A Poisson Gamma Probabilistic Model for Latent Node-group Memberships in Dynamic Networks

A Poisson Gamma Probabilistic Model for Latent Node-group Memberships in Dynamic Networks

Sikun Yang, Heinz Koeppl
Department of Electrical Engineering and Information Technology, Technische Universität Darmstadt
64283 Darmstadt, Germany
{sikun.yang, heinz.koeppl}@bcs.tu-darmstadt.de
Abstract

We present a probabilistic model for learning from dynamic relational data, wherein the observed interactions among networked nodes are modeled via the Bernoulli Poisson link function, and the underlying network structure are characterized by nonnegative latent node-group memberships, which are assumed to be gamma distributed. The latent memberships evolve according to Markov processes. The optimal number of latent groups can be determined by data itself. The computational complexity of our method scales with the number of non-zero links, which makes it scalable to large sparse dynamic relational data. We present batch and online Gibbs sampling algorithms to perform model inference. Finally, we demonstrate the model’s performance on both synthetic and real-world datasets compared to state-of-the-art methods.

\InputIfFileExists

main.glsdefs

A Poisson Gamma Probabilistic Model for Latent Node-group Memberships in Dynamic Networks


Sikun Yang, Heinz Koeppl Department of Electrical Engineering and Information Technology, Technische Universität Darmstadt 64283 Darmstadt, Germany {sikun.yang, heinz.koeppl}@bcs.tu-darmstadt.de

Copyright © 2018, Association for the Advancement of Artificial Intelligence (www.aaai.org). All rights reserved.

Introduction

Considerable work has been done on the analysis of static networks in terms of community detection or link prediction (???). However, due to the temporal evolution of nodes (e.g. individuals), their role within a network can change and hence observed links among nodes may appear or disappear over time (??). Given such dynamic network data, one may be interested in understanding the temporal evolution of groups in terms of their size and node-group memberships and in predicting missing or future unobserved links based on historical records.

A dynamic network of nodes can be represented as a sequence of adjacency matrices , , where indicates the presence of a link between node and at time point and otherwise. For the sake of clarity we focus on undirected and unweighted networks but the presented method can be extended to weighted networks via the compound Poisson distribution (?) and to multi-relational networks (??).

Many of the current probabilistic methods for dynamic networks map observed binary edge-variables (either links or non-links) to latent Gaussian random variables via the logistic or probit function (?). The time-complexity of these approaches often scales quadratically with the number of nodes, i.e., . This will become infeasible for large networks and will become especially inefficient for sparse networks. In this work we leverage the Bernoulli-Poisson link function (???) to map an observed binary edge to a latent Poisson count random variable, which leads to a computational cost that only scales with the number of non-zero edges. As large, real-world networks are usually very sparse, the proposed method yields significant speed-up and enables the analysis of larger dynamic networks. We allow for a time-varying nonnegative degree of membership of a node to a group. We realize this by constructing a gamma Markov chain to capture the time evolution of those latent membership variables. Inspired by recent advances in data augmentation and marginalization techniques (?), we develop an easy-to-implement efficient Gibbs sampling algorithm for model inference. We also present an online Gibbs sampling algorithm that can process data in mini-batches and thus readily scales to massive sparse dynamic networks. The algorithms performs favorably on standard datasets when compared to state-of-the-art methods (???).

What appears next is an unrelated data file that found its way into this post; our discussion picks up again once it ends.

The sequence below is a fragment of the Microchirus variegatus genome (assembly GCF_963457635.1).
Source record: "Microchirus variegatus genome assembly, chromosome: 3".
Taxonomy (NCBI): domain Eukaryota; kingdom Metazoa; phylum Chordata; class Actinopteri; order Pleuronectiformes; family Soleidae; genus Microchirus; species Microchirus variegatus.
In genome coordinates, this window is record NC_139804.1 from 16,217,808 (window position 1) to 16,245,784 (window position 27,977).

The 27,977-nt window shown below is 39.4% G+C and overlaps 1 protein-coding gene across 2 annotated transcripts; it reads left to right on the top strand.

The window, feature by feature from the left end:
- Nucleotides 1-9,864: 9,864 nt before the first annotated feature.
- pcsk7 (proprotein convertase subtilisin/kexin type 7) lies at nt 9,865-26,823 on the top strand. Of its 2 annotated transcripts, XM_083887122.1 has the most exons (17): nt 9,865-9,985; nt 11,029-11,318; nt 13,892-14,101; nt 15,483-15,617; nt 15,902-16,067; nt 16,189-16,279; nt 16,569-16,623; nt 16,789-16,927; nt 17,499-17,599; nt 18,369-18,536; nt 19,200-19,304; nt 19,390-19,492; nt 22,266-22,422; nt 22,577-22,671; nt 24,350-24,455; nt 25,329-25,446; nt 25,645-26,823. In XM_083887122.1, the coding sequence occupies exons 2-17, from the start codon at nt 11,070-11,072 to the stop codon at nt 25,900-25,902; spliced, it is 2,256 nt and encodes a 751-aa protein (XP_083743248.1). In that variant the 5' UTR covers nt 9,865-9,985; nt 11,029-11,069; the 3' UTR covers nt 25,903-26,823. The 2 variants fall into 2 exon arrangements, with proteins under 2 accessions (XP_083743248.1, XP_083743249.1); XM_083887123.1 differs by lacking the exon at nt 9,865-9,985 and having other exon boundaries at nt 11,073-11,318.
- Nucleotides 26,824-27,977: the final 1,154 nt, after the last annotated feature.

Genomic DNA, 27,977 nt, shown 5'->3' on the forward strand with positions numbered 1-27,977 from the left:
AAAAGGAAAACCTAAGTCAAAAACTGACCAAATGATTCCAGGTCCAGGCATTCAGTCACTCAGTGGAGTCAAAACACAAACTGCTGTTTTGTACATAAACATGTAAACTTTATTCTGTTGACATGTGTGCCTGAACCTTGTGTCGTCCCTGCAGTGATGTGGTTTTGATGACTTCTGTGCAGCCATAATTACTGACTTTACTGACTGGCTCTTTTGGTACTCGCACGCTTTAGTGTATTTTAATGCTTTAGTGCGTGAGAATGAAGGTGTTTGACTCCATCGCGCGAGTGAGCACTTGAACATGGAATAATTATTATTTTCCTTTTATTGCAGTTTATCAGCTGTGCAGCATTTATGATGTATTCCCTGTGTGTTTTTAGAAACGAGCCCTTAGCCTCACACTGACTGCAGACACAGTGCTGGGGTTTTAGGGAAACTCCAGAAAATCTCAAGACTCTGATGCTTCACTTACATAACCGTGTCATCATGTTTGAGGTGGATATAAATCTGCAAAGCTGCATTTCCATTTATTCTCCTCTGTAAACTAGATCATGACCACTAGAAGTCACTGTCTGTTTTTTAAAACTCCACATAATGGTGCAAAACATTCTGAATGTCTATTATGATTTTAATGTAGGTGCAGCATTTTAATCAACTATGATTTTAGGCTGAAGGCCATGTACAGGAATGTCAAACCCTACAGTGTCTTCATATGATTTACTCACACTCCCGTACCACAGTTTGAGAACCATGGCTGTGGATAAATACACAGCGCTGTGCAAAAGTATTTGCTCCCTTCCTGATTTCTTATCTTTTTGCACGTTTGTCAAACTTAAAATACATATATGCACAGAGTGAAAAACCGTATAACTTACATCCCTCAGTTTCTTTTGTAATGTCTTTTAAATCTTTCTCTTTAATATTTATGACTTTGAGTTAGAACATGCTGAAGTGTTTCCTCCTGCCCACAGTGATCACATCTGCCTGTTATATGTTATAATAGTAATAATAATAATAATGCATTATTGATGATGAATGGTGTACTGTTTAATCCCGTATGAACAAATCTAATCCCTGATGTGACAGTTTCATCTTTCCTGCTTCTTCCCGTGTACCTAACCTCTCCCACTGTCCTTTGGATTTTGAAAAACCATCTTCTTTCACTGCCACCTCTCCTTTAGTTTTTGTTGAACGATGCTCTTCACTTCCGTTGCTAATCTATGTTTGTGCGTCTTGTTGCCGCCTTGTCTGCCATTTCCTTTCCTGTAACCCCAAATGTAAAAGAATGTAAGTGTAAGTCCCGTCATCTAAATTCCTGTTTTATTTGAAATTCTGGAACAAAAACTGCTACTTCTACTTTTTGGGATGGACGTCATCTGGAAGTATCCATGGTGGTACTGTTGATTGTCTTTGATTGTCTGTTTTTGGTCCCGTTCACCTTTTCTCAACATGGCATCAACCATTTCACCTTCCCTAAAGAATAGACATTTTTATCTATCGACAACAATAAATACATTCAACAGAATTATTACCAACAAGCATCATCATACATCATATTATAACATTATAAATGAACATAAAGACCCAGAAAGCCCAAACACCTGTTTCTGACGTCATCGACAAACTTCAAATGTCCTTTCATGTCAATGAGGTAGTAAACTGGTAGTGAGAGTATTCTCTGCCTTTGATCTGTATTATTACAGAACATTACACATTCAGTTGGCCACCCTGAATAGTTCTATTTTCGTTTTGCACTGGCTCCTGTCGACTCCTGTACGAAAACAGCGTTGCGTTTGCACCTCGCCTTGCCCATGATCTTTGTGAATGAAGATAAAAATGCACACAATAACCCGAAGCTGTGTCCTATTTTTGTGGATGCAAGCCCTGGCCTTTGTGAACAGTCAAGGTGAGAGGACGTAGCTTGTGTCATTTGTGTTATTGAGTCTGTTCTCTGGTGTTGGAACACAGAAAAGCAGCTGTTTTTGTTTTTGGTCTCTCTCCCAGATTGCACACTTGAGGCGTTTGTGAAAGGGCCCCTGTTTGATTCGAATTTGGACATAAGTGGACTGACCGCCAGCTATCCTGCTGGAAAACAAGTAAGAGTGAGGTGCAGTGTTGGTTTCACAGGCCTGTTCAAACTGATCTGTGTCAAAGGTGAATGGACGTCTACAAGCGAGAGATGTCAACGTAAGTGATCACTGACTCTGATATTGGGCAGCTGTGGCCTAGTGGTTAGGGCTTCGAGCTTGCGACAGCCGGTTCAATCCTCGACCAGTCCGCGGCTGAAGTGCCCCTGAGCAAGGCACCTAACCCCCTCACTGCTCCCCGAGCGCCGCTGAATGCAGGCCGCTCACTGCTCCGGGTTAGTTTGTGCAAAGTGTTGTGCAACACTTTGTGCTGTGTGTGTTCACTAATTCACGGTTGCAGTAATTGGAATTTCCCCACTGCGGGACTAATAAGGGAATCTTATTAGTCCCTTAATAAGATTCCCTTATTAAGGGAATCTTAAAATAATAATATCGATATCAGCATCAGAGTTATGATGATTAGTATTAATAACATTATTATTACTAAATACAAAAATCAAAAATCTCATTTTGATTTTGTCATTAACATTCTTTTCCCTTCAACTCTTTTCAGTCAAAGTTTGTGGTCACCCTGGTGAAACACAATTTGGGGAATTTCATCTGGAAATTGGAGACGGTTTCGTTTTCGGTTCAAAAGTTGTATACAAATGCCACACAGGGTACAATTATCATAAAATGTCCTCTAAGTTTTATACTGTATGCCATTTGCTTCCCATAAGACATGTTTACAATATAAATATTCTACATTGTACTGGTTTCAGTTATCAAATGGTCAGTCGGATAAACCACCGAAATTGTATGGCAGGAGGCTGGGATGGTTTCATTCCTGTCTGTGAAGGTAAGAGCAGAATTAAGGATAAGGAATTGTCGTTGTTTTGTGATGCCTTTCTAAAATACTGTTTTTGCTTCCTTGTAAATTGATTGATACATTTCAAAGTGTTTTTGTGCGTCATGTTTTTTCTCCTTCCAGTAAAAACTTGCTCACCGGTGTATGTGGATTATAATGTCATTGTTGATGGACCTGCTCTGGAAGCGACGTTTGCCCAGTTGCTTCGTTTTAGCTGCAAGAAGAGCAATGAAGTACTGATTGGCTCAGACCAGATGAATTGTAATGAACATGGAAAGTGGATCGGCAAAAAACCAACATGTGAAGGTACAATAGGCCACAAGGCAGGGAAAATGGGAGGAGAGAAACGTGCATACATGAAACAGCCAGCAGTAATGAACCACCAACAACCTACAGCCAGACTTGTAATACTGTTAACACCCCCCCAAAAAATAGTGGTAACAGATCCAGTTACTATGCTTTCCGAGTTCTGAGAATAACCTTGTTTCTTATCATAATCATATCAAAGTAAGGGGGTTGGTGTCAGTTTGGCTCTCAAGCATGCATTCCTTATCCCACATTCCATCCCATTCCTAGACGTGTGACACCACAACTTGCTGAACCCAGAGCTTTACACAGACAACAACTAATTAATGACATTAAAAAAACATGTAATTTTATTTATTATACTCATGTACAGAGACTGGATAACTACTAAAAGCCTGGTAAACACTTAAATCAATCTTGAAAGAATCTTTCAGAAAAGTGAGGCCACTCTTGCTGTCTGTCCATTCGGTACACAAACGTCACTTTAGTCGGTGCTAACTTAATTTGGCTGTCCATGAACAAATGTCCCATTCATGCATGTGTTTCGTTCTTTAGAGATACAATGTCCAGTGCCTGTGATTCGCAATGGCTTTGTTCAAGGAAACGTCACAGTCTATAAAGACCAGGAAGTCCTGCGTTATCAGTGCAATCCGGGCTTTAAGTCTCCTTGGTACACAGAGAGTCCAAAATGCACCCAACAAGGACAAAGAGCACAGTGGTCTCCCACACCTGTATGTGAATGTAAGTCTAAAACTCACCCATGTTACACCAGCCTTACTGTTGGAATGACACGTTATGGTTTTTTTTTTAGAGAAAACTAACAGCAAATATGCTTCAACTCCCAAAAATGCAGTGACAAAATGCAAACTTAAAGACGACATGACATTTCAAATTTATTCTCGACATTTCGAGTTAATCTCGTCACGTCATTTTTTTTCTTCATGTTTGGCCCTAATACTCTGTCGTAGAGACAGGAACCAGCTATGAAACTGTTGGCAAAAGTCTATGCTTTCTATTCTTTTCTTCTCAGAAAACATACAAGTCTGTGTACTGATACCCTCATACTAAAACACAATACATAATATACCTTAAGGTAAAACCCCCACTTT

Dynamic Poisson Gamma Membership Model

In the proposed model, each node is characterized by a time-dependent latent membership variable that determines its interactions or involvement in group at the snapshot of the dynamic networks. This latent node-group membership is modeled by a gamma random variable and is, thus, naturally nonnegative real-valued. This is contrast to multi-group memberships models (or latent feature models) (???) where each node-group membership is represented by a binary latent feature vector. These models assume that each node either associates to one group or not – simply by a binary feature. The proposed model on the other hand can characterize how strongly each node associates with multiple groups.